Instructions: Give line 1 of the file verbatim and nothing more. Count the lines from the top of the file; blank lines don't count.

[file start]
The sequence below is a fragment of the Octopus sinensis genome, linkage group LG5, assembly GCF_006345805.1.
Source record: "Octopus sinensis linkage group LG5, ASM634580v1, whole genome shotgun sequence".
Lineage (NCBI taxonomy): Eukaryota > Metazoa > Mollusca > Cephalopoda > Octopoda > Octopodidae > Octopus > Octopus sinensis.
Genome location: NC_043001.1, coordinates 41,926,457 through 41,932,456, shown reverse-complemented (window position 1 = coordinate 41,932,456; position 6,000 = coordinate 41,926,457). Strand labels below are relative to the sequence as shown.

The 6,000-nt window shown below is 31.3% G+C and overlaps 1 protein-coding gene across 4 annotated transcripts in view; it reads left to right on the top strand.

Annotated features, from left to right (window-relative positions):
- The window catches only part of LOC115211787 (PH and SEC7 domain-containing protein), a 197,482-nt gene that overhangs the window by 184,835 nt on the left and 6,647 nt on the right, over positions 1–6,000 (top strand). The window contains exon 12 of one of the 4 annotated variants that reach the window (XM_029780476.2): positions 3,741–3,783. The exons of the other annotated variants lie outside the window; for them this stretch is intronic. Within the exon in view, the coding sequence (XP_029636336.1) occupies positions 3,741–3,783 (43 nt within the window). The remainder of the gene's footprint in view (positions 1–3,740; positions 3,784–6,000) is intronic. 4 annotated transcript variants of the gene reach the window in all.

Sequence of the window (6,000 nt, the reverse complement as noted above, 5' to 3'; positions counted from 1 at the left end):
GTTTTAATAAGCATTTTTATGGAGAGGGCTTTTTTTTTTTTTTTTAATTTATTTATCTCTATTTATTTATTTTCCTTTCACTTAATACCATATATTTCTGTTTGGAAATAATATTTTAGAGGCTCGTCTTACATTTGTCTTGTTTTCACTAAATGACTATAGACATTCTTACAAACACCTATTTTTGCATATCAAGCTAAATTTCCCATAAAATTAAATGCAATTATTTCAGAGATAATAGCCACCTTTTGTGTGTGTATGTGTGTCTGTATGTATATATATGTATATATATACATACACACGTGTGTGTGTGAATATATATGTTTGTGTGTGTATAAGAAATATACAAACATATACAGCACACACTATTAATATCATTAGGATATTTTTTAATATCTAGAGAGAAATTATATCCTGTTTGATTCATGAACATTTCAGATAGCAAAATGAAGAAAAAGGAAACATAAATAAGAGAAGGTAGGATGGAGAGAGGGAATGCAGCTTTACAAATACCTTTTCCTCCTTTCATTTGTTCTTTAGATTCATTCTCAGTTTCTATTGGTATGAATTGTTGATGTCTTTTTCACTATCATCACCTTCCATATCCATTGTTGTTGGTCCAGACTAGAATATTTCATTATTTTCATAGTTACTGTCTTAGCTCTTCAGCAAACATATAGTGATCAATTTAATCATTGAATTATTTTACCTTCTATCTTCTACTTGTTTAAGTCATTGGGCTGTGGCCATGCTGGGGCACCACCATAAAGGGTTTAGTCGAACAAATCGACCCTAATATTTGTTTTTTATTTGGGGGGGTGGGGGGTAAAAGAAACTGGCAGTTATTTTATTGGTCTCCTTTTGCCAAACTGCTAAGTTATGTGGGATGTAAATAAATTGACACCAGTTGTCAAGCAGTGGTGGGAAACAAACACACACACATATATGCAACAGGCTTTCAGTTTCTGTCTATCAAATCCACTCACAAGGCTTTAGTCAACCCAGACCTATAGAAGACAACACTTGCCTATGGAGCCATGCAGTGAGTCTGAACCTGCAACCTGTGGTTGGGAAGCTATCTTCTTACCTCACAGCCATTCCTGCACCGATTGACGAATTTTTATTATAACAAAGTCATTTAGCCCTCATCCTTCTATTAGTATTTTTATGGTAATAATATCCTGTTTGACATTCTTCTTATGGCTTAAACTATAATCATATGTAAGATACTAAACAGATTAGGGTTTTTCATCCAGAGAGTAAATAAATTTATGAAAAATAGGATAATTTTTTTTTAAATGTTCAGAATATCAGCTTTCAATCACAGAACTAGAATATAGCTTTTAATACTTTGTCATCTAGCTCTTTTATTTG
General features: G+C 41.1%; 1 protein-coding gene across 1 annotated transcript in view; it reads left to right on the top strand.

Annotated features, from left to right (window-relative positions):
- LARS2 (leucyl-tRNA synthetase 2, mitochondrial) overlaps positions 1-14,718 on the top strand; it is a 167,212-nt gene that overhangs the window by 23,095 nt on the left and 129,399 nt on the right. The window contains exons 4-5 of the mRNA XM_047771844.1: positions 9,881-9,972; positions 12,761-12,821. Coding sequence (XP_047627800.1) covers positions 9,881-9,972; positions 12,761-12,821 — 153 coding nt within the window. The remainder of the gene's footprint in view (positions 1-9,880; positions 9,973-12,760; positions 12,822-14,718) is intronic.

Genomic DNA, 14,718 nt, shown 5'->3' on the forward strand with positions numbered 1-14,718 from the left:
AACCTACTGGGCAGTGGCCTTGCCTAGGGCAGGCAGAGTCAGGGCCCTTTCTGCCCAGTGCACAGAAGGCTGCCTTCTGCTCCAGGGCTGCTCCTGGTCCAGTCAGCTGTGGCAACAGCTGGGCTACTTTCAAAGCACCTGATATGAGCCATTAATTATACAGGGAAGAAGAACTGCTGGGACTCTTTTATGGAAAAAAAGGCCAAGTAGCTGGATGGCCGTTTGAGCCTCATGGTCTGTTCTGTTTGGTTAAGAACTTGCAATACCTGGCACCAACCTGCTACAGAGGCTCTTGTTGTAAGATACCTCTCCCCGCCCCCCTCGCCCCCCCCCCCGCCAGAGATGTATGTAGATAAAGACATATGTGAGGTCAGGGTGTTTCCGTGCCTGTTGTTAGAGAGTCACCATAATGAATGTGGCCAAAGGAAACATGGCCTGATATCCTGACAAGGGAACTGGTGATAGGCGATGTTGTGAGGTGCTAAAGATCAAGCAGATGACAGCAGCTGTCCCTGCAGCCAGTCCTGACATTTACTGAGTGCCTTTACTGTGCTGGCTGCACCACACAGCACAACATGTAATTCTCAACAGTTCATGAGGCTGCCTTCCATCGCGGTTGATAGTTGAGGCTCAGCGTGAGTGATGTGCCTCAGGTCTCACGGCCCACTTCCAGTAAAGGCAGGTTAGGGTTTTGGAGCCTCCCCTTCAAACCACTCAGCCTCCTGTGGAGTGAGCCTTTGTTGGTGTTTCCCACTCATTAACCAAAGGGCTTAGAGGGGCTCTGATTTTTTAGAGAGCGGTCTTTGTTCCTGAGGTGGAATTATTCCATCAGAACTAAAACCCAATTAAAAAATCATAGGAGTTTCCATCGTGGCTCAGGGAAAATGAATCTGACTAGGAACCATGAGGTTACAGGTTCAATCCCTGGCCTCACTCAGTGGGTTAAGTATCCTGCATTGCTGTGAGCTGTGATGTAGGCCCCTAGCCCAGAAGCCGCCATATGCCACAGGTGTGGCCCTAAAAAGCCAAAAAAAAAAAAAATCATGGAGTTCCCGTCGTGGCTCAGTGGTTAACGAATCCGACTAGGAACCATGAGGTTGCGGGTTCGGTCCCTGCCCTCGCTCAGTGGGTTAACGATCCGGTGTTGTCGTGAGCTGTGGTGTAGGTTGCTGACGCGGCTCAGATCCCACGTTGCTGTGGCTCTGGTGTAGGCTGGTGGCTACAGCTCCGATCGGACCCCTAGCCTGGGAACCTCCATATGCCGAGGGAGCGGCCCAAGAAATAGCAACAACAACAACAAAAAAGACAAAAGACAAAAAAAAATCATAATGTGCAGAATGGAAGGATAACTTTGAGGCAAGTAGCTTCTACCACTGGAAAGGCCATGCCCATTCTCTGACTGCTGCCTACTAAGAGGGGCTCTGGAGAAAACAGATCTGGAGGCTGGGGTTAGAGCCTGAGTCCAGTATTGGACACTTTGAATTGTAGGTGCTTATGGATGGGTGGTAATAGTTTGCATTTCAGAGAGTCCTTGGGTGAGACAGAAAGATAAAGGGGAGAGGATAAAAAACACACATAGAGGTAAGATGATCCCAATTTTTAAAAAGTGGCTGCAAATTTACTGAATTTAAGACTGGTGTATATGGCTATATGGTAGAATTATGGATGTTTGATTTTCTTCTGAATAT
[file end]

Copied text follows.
The sequence below is a fragment of the Octopus sinensis genome, linkage group LG5, assembly GCF_006345805.1.